Lizzy doesn’t see him as a hero, nor does she want to marry for convenience. Lizzy was a great believer in love marriages and found Mr Collins ghastly and conceited, even before he gave her such a pompous proposal. Mr Collins also suffers from being prejudice. He assumes that Lizzy would obviously want to marry her because she is getting older and may not get another proposal.
He also assumes that because her family are fairly poor, that Lizzy needs a wealthy man to look after her.When Lizzy turns him down he tries to cover up how devastated he is by saying “it is a custom of your sex to reject a man on the first application and perhaps..
.encourage my suit.” He also tells Lizzy that because he has turned him down it makes her seem like more of a lady. This would have been important in his mind because he wants a stereotypical woman to boost his rating amongst other men. These lines show us that he is very patronising and he has a lot of pride. Rather than just accepting that Lizzy has rejected him, and he has been somewhat embarrassed as he almost forgot that Lizzy had no accepted his proposal, him he tells Lizzy that “it be the established custom of your sex to reject a man on the first application.”It is possible to look at Mr Collins’ proposal as sensible.
It is a wise business investment on his part. He also has good connections, for example being the Patroness of Lady Catherine De Bourgh, and it is only fair that he should try and use these to get what he wants. He is also being sensible because he is trying to be good to the Bennet family, even if his intentions are dampened by the prestige he would receive for saving them all.Although Lizzy is put in a difficult situation, she does not always behave amicably. For example, after Mr Collins’ has requested time alone with Lizzy she “begs (she) you will not go.” This was quite rude of Lizzy, but Mr Collins’ thinks it “only adds to your other perfections.” Lizzy is also guilty of being subject to the vices of pride and prejudice.
She is prejudice towards Mr Collins’ who has been brought up to believe that he is dull and boring, however she does not know him very well. She is also prejudice towards him because she thinks the worst of him because he is entitled to the estate after her father dies. This is not his fault or anything he has done to deserve it, it is just the entail law. Lizzy is also guilty of having a lot of pride. She does not want to marry Mr Collins even though she knows that it will save her estate and she is getting old. She does not want to marry Mr Collins beause she does not want to have to swallow her pride and admit that she is going against her values and marrying for convenience rather than love.In chapter 34 we see Mr Darcy, in an agitated manner walked towards Lizzy and he said, “In vain have I struggled. It will not do.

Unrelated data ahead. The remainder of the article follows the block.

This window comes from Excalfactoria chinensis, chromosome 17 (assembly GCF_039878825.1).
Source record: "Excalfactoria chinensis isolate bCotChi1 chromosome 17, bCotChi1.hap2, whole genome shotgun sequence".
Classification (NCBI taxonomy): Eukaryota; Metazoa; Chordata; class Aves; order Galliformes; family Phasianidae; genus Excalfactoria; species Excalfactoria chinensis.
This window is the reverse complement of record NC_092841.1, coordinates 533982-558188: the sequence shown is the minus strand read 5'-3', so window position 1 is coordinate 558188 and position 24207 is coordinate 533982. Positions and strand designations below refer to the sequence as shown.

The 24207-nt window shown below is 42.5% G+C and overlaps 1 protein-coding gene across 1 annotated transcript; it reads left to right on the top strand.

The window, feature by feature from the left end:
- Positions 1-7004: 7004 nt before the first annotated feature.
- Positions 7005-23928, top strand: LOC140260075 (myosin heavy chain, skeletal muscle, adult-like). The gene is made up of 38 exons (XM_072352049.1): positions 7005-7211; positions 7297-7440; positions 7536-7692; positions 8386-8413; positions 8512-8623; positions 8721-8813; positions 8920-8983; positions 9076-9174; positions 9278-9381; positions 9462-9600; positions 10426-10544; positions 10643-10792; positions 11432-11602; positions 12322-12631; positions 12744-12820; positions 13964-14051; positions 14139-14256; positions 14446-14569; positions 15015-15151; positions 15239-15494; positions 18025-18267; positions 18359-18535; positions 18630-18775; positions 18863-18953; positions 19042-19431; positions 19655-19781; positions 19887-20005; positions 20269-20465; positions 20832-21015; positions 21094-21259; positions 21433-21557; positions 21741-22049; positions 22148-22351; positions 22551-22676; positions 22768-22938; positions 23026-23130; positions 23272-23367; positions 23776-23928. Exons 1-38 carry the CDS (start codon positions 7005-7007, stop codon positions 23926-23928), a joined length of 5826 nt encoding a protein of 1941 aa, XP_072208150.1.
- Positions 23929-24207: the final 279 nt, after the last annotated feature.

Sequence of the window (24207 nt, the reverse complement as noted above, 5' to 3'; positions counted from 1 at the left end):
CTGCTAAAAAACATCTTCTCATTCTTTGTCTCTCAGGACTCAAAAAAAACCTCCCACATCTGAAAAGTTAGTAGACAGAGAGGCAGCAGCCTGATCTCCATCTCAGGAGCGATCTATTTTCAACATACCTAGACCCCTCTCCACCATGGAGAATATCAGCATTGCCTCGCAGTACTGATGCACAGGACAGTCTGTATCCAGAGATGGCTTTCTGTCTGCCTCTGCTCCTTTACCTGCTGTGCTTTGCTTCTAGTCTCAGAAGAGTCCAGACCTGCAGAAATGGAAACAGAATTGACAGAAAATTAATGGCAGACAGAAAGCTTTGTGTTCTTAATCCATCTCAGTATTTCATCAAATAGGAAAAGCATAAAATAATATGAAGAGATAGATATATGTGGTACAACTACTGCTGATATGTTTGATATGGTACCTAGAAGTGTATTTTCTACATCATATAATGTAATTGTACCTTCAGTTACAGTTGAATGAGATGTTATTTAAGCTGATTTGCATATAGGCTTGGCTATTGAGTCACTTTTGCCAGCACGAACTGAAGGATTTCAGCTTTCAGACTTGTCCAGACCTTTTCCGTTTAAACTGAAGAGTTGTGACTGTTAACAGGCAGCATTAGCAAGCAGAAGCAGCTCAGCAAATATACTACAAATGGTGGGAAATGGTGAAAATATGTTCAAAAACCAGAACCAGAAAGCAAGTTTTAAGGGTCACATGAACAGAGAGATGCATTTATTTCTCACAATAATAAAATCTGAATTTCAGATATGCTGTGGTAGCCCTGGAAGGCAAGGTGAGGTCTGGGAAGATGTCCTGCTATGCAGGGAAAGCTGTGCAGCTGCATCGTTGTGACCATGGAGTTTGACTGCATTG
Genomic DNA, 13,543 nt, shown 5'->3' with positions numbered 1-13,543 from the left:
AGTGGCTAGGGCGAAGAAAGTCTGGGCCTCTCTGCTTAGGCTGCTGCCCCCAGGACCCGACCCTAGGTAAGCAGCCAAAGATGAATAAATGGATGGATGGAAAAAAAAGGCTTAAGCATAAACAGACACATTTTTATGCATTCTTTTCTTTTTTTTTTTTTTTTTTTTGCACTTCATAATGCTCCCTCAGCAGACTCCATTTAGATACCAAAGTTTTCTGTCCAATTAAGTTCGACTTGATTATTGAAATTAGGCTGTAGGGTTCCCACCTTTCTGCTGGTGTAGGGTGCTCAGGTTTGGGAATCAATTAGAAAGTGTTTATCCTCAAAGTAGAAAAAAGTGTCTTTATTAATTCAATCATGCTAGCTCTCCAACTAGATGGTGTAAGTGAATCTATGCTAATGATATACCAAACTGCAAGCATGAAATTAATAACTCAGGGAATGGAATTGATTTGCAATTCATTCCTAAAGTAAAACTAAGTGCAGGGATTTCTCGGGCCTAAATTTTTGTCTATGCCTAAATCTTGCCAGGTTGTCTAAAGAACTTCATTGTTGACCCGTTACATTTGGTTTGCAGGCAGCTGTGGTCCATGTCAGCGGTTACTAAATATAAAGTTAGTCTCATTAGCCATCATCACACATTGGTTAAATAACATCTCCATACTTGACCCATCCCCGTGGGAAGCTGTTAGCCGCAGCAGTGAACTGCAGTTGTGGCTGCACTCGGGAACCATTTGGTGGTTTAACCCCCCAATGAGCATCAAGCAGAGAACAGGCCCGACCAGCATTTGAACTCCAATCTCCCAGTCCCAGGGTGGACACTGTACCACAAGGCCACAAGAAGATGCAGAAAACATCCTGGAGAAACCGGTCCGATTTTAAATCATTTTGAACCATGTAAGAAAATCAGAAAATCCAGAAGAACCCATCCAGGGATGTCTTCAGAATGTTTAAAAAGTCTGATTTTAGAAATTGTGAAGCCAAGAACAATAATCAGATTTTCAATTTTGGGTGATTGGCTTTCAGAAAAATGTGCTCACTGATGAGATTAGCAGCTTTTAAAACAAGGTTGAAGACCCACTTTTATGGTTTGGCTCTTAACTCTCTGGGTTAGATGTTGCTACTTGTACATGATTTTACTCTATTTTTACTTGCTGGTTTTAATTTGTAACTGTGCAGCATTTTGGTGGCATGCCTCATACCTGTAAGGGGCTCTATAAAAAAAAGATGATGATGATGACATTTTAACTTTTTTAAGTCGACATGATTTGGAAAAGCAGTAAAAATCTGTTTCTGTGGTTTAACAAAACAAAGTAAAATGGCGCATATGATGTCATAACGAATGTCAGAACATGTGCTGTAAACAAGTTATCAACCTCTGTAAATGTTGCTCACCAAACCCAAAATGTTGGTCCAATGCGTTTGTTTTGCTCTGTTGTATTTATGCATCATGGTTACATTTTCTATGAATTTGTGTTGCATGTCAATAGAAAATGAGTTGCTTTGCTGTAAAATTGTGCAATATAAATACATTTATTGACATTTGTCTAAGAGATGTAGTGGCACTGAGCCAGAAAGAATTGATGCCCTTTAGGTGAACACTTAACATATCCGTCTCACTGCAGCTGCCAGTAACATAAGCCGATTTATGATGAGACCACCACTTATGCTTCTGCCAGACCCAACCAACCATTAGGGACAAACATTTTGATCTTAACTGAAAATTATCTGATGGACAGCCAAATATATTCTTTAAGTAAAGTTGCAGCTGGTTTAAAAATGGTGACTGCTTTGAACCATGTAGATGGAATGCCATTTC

My feelings will not be repressed. You must allow me to tell you how ardently I admire and love you.” This is already a contrast to Mr Collins’ proposal.
Here we can tell that Mr Darcy is nervous about asking for Lizzy’s hand in marriage, whereas Mr Collins “set about it in a very orderly manner.” Lizzy was very shocked by this, whereas she knew exactly what was coming when Mr Collins asked to be left alone with Lizzy. A similarity between Mr Darcy and Mr Collins has been established; that Lizzy doesn’t like either of them.
These are both due to Lizzy’s prejudices. She dislikes Mr Darcy for nothing other than Mr Wickham’s words, and how he interfered with her sister’s affairs.Lizzy also finds them both overly proud and overbearing. However, Mr Collins and Mr Darcy both regard her as inferior socially as well as intellectually, due to her gender. This is an example of Mr Collins’ and Mr Darcy’s prejudices against someone because they are of an inferior gender of the time. It is also an example of their pride, as they would both like to see themselves as above other people. Ask Mr Darcy proposes he speaks greatly of his pride as though it is not a vice.
He also acts like his proposal to her is a huge honour, which Elizabeth cannot turn down. This is similar to when Mr Collins’ proposed to her.However a difference between these two proposals is how Lizzy reacts.
In Mr Collins’ proposal, Lizzy laughed the whole thing off, before being forced to tell Mr Collins straight that she does not want to marry him. However, Lizzy erupts into a huge angry tirade towards Mr Darcy when she has heard enough. She accuses Mr Darcy of interfering with Jane and Mr Bingley, of treating Mr Wickham horribly, and just generally being unbearably arrogant. At first, Darcy doesn’t understand what he has done and has nothing to say to what she has said. It is now that he launches his own set of hurtful words at Elizabeth which clearly show his negative points.